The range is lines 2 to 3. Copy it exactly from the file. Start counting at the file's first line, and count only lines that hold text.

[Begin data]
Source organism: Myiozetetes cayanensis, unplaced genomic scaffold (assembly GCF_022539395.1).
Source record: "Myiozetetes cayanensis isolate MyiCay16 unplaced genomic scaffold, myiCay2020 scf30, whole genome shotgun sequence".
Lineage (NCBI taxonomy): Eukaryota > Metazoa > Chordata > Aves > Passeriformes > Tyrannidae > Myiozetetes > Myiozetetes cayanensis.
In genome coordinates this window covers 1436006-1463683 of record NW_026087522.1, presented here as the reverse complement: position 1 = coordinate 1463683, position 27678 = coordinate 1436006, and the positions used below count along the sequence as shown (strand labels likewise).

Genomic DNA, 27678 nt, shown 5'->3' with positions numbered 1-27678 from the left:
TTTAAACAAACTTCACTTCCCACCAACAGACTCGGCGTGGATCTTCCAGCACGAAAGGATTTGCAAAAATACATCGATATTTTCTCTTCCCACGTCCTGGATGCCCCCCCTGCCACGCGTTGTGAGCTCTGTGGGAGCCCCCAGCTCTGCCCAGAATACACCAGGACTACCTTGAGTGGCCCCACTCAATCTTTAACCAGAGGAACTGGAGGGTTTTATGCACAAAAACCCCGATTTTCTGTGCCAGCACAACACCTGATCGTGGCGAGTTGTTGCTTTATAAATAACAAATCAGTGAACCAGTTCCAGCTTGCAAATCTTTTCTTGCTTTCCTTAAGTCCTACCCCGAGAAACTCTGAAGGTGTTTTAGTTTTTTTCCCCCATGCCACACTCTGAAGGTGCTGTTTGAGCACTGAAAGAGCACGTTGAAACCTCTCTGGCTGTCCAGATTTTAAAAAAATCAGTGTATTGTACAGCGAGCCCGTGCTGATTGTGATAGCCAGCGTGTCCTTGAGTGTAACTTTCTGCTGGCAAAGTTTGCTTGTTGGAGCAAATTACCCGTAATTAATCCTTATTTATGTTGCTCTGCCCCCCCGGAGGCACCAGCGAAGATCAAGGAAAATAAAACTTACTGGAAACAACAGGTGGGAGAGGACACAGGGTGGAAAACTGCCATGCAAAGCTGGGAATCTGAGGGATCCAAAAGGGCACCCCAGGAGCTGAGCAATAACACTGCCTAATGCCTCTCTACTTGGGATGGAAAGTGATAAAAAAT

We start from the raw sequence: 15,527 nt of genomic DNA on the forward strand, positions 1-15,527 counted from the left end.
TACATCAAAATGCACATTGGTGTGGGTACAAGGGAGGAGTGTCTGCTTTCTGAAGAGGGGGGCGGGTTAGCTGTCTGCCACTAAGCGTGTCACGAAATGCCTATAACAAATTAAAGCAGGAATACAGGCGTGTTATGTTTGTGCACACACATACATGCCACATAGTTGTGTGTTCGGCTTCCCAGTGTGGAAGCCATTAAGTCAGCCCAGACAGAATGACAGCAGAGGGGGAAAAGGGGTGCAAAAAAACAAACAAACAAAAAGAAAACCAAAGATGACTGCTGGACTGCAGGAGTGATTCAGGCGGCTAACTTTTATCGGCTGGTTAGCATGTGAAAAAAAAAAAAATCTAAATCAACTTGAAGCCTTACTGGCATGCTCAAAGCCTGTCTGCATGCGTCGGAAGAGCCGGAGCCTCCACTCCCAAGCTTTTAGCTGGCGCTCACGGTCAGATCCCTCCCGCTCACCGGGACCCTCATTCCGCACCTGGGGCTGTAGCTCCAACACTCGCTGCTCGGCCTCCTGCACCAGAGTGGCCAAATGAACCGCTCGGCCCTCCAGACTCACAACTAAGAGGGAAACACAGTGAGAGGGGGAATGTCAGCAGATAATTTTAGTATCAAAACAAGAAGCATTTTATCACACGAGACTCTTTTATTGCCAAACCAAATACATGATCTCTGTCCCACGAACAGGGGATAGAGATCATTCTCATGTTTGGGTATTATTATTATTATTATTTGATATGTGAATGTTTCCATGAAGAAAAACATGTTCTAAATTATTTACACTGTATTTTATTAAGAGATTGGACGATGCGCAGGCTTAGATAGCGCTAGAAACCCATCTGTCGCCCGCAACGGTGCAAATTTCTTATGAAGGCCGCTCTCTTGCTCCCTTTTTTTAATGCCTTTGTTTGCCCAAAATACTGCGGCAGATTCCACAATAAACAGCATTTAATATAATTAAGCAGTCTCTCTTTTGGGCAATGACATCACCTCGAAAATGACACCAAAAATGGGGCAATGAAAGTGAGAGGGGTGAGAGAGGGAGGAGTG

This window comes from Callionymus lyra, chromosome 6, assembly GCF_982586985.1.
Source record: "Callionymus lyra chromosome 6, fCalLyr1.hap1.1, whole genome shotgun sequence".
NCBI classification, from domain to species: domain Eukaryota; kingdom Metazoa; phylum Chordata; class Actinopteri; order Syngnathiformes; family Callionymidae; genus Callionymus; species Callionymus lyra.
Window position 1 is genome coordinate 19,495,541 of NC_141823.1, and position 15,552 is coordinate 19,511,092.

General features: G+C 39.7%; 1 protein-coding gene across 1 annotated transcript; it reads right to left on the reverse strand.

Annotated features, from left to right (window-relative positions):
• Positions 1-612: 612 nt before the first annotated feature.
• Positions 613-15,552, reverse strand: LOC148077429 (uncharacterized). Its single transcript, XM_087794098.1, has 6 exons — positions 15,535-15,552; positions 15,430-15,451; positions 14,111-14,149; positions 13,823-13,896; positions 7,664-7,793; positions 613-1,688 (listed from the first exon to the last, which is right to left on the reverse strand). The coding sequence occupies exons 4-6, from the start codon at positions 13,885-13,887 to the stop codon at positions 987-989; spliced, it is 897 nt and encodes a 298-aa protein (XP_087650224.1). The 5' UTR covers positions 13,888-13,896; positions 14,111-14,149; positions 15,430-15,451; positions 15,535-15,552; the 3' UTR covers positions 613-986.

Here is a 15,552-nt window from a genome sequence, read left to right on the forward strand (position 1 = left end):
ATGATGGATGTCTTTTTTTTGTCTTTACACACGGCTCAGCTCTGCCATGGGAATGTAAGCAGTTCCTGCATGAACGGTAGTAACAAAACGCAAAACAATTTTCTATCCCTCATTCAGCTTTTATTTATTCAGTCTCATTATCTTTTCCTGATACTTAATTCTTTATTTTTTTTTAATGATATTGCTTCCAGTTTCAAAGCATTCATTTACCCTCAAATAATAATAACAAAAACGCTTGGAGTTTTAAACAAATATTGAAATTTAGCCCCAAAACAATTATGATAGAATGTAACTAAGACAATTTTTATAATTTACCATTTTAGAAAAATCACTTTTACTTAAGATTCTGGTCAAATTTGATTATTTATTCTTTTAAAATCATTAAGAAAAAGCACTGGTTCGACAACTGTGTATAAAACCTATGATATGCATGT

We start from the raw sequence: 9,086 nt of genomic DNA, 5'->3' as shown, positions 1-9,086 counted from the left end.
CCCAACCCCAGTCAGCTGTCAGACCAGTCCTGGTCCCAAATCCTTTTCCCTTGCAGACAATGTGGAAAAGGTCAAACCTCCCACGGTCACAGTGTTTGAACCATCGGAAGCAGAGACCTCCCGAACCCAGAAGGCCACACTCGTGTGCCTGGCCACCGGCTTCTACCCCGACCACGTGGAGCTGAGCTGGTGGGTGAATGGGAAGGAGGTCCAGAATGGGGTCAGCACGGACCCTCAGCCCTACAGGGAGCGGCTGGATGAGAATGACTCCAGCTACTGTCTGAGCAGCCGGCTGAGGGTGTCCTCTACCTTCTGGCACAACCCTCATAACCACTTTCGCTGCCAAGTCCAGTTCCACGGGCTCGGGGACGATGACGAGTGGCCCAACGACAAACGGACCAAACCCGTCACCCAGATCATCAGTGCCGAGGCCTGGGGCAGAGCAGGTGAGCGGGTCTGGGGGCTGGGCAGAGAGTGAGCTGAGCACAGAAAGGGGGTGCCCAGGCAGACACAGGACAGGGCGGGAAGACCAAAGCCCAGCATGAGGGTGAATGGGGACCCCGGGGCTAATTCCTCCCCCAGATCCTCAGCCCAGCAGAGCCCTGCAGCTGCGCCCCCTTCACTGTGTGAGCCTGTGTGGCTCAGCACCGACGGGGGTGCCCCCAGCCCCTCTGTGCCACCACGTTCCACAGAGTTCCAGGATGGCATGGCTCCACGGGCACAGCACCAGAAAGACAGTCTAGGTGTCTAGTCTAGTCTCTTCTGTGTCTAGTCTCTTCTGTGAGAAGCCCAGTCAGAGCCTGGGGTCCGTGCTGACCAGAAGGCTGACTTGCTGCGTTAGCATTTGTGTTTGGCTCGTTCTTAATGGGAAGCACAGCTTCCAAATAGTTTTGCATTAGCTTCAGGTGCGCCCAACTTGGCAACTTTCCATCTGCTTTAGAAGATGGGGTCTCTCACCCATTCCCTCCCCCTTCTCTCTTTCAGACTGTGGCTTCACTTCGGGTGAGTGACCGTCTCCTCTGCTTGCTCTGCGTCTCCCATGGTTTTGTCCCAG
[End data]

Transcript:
Source record: "Myiozetetes cayanensis isolate MyiCay16 unplaced genomic scaffold, myiCay2020 scf30, whole genome shotgun sequence".
Lineage (NCBI taxonomy): Eukaryota > Metazoa > Chordata > Aves > Passeriformes > Tyrannidae > Myiozetetes > Myiozetetes cayanensis.